I find it interesting how many people think of the internet as a product. For many, the internet is simply the World Wide Web and the sites that are found on it. This is why, for example, people spend so much time worrying about the battle of internet video vs TV, and why Wal-Mart’s video download service is declared a failure because DVDs are easier. Well, I find it hard to imagine a future in which TVs cannot access the internet and DVDs are the dominant form of video distribution. Maybe that future isn’t real close, but it’s there. It seems silly to mock early (if not pioneering) efforts at new forms of content distribution simply because those efforts are not yet ready to dominate.
The internet is a distribution and communication channel that is often confused with the device that currently dominates human interaction with that channel – the PC. Remember how silly the idea of an internet accessible oven seemed? That’s because we thought of the internet as a product. It didn’t seem like there would be a large market for people who want to read internet recipes on their oven. Well, there isn’t, but if we think of the internet as a communication channel, we begin to think that there might be a larger market for people who want to control and monitor their ovens remotely. If we think of the internet as Web sites, we have trouble moving beyond the PC. If we think of it as a channel, all sorts of opportunities open up.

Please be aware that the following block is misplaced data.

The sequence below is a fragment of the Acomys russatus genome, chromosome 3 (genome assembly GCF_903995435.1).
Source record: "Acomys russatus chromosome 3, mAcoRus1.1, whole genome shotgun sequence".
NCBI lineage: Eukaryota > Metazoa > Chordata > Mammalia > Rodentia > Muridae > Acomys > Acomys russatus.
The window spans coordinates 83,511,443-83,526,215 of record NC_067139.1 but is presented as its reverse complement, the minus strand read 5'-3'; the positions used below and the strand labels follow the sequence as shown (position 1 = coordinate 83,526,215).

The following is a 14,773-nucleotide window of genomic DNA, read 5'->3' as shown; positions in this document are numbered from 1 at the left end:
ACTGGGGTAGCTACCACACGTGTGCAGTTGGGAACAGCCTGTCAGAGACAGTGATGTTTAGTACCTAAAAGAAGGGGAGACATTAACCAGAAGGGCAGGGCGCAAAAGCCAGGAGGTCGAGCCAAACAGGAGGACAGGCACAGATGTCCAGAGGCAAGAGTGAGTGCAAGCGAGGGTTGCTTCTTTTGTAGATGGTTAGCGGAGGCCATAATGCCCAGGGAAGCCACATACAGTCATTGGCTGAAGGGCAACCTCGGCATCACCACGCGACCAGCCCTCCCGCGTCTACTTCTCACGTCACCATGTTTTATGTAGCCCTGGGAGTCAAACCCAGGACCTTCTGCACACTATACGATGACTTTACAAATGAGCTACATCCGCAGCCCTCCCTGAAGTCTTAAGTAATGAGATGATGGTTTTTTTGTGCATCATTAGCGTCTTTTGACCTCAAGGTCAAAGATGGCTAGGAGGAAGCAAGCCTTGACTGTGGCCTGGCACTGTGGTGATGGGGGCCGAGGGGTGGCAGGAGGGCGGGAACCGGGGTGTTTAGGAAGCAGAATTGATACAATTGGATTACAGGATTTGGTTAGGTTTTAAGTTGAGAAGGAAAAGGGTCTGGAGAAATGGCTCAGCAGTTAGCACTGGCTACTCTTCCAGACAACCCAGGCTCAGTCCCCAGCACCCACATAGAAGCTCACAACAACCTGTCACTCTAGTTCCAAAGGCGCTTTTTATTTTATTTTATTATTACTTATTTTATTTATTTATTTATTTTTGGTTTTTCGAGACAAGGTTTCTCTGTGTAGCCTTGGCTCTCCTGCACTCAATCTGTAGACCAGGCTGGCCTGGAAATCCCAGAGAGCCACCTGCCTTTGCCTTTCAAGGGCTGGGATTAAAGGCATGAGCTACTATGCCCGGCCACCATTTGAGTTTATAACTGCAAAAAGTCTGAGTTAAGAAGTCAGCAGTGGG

One day, our TVs will connect seamlessly to the internet. Because the TV can’t do it today, if you’re a hardware company that seems to be a pretty profitable area to work on. If, on the other hand, you’re a video or movie producer, it sure seems like you should be preparing for that converged future while spending as little time as possible on today’s methods of distribution. Make sure you have a plan for the day when viewers aren’t bound to network schedules and have a broad choice of content distributors. Beyond TVs and PCs, though, are many other devices that can benefit from connecting to the internet. Mobile phones are an obvious one (since that process is well underway), as are cars.
In reality, if such connectivity were cheap enough, just about anything could benefit. Sensors on your furnace relay performance information to the manufacturer’s diagnostic application which returns the results to you. Your dog’s gps collar tracks him for you when he runs away. The list is endless but the point is that the internet (or whatever it evolves into), as a channel, will become ubiquitous. This means that information will become ubiquitous as well. It will always be at our fingertips. Content producers need to understand that and then make some judgements about how long that future will take and what intermediate steps will be needed to reach it.
we make money not art has an interesting interview with Takashi Matsumoto who is a Ph.D. student of Keio University, Media Design Program and belongs to Okude Lab. Okude Lab is working on a research project called “Ubiquitous Content.” One of Matsumoto’s projects is Pileus: The Internet Umbrella. “This is an internet browser of an umbrella to entertain people in a rain.” Yeah, I’d say the internet on an umbrella is making it ubiquitous. If you look at pictures of this device, it looks unwieldy, unsaleable, and in many ways just silly. If I were a Wal-Mart movie download critic I’d call it a failure. If I were someone else I’d think of it as interesting and wonder where it might lead.